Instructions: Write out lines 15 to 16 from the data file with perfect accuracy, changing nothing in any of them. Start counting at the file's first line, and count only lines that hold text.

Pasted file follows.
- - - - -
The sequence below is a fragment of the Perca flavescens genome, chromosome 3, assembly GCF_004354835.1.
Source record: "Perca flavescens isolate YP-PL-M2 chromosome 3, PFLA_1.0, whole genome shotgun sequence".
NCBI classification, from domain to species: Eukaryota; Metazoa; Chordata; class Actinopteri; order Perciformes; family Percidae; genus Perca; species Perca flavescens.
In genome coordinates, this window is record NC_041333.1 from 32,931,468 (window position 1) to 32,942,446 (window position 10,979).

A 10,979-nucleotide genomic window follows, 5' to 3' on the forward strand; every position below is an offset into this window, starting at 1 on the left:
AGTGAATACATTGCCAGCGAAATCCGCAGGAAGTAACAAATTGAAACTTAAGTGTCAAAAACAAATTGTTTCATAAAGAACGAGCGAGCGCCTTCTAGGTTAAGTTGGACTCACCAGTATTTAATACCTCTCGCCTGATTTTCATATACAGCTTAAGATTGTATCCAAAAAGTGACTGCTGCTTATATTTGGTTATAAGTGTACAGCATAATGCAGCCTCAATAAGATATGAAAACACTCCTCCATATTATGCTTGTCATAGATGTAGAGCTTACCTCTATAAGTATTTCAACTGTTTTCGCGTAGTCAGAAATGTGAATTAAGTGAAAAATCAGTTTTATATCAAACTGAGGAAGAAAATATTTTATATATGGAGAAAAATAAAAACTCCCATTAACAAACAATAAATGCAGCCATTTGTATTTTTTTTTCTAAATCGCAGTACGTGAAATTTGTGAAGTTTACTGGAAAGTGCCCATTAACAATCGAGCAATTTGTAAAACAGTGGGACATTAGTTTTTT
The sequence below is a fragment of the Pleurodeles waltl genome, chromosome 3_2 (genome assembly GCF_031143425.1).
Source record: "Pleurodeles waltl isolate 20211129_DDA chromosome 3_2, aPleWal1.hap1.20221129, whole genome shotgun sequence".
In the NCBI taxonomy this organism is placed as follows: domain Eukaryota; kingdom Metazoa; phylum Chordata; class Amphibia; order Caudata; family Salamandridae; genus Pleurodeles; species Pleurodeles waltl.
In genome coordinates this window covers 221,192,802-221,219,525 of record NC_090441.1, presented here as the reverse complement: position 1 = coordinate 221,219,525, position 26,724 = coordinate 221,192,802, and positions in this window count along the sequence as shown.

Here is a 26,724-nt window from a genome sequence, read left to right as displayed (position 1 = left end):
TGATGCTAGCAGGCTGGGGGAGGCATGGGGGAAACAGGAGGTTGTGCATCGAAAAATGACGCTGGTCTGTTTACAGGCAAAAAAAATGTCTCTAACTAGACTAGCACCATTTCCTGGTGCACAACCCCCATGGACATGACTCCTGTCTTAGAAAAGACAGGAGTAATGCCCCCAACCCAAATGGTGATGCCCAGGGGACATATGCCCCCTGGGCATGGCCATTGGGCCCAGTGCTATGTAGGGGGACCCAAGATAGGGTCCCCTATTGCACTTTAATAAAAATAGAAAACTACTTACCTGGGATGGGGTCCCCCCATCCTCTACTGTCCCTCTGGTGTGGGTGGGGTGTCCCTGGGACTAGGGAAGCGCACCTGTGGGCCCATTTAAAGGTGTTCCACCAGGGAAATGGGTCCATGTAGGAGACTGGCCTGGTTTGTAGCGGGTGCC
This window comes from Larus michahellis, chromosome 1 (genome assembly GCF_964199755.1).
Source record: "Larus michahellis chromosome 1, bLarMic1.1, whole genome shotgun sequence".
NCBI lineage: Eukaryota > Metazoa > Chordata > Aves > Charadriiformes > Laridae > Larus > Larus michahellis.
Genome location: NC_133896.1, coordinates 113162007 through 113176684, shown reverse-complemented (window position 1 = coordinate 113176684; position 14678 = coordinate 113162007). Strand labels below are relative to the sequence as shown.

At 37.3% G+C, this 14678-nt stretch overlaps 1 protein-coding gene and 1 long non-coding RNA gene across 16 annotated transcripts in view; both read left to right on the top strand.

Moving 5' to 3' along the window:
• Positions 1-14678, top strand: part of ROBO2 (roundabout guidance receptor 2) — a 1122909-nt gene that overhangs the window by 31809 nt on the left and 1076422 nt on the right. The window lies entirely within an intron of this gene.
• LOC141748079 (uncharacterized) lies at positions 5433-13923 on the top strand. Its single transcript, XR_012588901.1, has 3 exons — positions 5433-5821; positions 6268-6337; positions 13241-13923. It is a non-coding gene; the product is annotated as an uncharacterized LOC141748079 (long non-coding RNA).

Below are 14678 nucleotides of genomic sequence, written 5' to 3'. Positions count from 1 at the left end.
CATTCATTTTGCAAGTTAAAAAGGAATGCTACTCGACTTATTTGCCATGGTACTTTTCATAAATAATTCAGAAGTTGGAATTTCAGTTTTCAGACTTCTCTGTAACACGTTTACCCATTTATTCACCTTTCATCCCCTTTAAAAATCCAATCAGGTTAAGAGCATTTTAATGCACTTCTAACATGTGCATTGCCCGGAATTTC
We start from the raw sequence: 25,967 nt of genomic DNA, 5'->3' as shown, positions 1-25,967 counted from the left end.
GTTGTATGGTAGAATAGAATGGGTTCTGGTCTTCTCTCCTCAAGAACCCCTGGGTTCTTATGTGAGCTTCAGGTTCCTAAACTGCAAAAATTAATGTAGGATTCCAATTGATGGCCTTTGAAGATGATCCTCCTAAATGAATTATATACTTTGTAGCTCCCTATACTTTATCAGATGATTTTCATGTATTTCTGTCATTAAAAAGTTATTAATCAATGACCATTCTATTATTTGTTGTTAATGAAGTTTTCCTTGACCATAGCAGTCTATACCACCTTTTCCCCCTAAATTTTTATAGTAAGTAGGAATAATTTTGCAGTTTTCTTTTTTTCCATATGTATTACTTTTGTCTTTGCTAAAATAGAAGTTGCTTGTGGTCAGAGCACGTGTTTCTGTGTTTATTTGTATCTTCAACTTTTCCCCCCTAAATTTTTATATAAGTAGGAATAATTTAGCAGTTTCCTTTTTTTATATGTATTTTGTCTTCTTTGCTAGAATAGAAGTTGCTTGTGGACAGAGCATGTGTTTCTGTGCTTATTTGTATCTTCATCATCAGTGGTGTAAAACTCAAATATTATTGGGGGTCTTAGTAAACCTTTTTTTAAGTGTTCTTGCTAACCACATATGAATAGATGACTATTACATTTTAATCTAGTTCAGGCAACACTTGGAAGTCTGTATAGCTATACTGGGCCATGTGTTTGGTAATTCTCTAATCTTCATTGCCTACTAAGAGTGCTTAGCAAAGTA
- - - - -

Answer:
NCBI lineage: Eukaryota > Metazoa > Chordata > Aves > Charadriiformes > Laridae > Larus > Larus michahellis.
Genome location: NC_133896.1, coordinates 113162007 through 113176684, shown reverse-complemented (window position 1 = coordinate 113176684; position 14678 = coordinate 113162007). Strand labels below are relative to the sequence as shown.